Strengthening Constitutional Self-Government

No Left Turns


I know I’m really, really late to comment on this . . . but I never get to movies these days and almost always have to wait until things come out on DVD. I suspect many of you are floating in my boat, so here goes: Did anyone else think that Angelina Jolie’s movie Changeling (directed by Clint Eastwood and co-starring John Malkovich) was a perfect argument against big, intrusive, and especially "expert" driven government? Perhaps it did not intend to be that . . . but it was based on a true story and the truth will out, as they say. Anyway, I thought it was a terrific and gripping movie.

Discussions - 3 Comments

Rumors from Hollywierd suggest that Ms Jolie (and her Bo.. Brad) might be closeted libertarians... hence her williness to be in the forthcoming production of Rand's Atlas Shrugged.

Her father John Voight (sp?... don't care) is a conservative and appears regularly on conservative forums (Hugh Hewitt show, American Carol, an op-ed from time to time). Wouldn't surprise me if they were. They certainly seem to be pro-life/adoption.

I also found Changeling to be of interest for its positive portrayal of a figure associated with organized religion--not exactly something you expect out of a Hollywood product these days. [Spoilers appear below; be warned.] Malkovich's character, the crusading reverend who helps Christine (Angelina Jolie), is apparently a composite of several radio preachers of the time who became involved in the Collins case. He's portrayed in utter and affecting earnest as a decent and honest man who has no agenda other than to be helpful to a beleaguered woman and expose the corruption of a lawless local constabulary. (And yet the police are not all bad, either, since one detective who's committed to his job cracks the murder case.)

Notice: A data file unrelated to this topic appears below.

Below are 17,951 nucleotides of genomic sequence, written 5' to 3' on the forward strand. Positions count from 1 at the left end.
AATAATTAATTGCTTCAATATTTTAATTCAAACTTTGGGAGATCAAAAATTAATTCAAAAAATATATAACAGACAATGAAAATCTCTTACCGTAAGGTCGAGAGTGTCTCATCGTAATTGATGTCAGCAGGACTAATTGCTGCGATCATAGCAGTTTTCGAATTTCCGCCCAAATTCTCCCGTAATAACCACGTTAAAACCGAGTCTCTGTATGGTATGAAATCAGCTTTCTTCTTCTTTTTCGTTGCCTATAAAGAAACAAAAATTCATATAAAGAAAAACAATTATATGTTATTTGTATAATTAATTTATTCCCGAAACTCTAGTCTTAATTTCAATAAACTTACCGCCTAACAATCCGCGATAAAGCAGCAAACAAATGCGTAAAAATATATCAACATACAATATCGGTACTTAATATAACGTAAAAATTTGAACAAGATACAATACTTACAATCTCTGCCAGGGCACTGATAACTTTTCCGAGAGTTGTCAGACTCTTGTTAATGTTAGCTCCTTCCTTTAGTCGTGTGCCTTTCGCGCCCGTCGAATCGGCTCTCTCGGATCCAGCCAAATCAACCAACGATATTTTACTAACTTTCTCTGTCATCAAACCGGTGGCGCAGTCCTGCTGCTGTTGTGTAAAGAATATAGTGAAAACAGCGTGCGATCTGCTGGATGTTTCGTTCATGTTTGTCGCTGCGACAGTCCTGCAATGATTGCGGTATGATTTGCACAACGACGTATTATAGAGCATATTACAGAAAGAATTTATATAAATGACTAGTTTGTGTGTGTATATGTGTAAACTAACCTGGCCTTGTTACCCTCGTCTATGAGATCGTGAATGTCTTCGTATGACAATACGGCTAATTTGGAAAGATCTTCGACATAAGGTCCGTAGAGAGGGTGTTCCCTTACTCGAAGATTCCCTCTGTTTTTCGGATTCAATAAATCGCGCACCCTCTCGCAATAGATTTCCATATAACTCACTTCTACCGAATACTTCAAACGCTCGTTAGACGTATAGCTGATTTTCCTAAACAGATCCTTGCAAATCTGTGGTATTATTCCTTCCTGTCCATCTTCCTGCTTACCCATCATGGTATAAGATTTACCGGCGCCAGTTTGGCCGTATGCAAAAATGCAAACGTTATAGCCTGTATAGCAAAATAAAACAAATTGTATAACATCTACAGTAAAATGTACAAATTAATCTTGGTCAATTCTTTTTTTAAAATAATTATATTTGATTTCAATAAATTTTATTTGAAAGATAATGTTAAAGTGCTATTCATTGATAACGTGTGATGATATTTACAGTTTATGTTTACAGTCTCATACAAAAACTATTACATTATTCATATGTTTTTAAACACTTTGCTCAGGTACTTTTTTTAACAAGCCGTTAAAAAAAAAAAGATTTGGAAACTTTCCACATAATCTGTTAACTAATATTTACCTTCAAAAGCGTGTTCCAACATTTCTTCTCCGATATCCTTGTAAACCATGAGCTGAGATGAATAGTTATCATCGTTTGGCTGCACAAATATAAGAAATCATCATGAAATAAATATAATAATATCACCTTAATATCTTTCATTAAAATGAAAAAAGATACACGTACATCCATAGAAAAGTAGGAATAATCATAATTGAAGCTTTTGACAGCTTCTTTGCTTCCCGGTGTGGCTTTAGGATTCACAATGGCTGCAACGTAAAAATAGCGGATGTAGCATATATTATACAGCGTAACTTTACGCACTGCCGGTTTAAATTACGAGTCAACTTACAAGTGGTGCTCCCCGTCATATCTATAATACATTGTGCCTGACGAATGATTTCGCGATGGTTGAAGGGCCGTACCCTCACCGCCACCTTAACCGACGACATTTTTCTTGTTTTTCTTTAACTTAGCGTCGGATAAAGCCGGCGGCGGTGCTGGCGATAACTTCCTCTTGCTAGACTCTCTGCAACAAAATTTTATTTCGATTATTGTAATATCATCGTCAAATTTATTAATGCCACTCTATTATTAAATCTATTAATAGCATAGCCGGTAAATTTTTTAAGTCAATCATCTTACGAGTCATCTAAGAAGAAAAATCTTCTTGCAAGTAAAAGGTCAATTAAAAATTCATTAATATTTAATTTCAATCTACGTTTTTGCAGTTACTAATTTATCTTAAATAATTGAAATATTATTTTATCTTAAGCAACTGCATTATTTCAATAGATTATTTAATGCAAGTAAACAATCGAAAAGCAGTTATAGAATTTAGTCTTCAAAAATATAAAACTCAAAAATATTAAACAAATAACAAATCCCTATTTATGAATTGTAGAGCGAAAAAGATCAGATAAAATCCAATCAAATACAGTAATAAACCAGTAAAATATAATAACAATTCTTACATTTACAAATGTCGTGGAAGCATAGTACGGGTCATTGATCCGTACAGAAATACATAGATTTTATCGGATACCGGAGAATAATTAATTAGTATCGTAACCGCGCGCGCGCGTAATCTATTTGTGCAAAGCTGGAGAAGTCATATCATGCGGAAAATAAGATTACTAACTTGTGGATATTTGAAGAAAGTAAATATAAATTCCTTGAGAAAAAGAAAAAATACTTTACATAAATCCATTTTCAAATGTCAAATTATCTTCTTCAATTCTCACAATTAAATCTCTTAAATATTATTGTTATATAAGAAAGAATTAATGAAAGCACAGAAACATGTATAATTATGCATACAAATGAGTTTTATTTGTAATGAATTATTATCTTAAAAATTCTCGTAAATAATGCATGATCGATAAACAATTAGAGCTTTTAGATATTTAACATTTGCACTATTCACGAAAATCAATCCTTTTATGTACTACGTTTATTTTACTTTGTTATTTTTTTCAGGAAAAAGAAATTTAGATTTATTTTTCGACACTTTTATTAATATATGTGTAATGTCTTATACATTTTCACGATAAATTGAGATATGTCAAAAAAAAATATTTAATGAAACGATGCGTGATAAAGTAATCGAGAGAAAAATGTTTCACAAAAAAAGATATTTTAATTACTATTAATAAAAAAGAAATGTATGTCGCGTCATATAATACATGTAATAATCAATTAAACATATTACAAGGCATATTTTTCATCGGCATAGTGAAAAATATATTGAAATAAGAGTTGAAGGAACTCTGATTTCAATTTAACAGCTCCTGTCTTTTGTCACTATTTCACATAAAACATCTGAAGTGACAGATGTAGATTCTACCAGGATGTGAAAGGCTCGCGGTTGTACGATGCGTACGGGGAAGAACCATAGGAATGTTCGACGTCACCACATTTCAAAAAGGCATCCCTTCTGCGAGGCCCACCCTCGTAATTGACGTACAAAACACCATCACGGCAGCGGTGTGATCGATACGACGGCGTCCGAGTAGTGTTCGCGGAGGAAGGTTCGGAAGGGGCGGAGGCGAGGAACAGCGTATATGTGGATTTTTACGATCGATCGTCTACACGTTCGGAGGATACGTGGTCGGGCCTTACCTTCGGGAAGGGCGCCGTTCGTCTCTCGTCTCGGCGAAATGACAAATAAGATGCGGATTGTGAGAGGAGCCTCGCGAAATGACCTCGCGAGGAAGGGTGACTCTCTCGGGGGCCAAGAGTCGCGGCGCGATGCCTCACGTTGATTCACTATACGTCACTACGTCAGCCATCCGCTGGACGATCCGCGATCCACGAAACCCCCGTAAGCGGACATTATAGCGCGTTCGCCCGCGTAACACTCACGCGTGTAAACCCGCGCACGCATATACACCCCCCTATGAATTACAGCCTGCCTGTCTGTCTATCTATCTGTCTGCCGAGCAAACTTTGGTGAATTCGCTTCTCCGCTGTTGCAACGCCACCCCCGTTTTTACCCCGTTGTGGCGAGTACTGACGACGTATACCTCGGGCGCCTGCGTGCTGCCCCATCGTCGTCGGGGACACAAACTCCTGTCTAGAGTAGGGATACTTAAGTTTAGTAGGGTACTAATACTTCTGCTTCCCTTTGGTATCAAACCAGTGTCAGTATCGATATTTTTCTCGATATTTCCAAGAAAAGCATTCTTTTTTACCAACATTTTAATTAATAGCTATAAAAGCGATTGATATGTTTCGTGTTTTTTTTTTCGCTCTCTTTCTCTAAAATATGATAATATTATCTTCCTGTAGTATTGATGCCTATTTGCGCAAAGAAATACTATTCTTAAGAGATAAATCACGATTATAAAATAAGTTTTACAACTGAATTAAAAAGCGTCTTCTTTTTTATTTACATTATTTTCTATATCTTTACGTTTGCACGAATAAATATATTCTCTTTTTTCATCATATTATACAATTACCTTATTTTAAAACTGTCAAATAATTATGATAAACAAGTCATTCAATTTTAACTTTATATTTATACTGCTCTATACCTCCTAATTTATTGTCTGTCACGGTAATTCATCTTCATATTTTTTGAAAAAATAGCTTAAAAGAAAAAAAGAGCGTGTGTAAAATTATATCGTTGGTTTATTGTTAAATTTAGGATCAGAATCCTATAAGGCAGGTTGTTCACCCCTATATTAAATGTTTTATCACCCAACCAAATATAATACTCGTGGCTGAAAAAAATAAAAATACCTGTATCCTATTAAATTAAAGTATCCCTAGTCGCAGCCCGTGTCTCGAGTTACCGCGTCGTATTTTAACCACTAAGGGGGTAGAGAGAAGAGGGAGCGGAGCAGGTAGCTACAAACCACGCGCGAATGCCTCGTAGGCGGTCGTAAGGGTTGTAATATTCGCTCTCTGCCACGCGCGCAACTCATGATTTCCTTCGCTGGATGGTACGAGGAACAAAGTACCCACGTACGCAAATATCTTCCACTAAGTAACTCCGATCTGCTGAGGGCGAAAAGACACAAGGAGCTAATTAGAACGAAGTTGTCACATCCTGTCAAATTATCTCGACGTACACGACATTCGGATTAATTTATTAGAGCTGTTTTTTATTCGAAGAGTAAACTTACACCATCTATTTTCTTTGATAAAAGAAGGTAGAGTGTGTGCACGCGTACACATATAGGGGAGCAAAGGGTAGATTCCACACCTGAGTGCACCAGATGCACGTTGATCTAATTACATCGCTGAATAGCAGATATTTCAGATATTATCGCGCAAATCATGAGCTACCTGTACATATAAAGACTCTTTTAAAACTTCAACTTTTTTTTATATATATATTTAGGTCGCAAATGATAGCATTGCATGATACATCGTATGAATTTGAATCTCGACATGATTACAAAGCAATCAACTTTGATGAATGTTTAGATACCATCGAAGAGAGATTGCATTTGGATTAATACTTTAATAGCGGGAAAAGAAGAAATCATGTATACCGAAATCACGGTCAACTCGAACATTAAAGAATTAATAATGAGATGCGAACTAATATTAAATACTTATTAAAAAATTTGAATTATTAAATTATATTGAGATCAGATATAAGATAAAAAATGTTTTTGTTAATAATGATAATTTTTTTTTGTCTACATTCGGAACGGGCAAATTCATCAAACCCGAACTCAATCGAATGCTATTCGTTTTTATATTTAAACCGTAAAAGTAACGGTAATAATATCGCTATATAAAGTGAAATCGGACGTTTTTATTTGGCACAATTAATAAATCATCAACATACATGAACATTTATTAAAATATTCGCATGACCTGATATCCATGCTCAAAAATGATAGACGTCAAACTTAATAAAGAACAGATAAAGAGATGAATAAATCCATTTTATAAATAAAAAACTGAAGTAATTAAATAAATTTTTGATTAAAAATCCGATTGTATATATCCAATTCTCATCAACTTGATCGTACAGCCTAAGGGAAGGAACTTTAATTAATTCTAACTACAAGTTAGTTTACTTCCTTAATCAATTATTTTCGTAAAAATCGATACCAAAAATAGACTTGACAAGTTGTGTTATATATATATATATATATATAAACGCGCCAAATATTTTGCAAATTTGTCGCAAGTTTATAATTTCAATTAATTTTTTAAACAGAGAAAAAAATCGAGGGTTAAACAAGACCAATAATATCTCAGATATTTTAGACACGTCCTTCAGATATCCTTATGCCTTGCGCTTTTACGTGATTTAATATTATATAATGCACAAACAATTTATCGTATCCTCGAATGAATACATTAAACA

This point particularly struck me after finally getting around, just the other day, to seeing Eastwood's excellent Gran Torino, which is also noteworthy for its appreciative depiction of a Catholic priest and the faith tradition that he represents. Indeed, I think GT has to be the most genuinely "Catholic" movie I've seen in quite a long time. Both it and Changeling are fine, thoughtful films. Eastwood is 78. If he has more movies as good as these two in him, filmgoers should hope that he's able to keep working for a long, long time.

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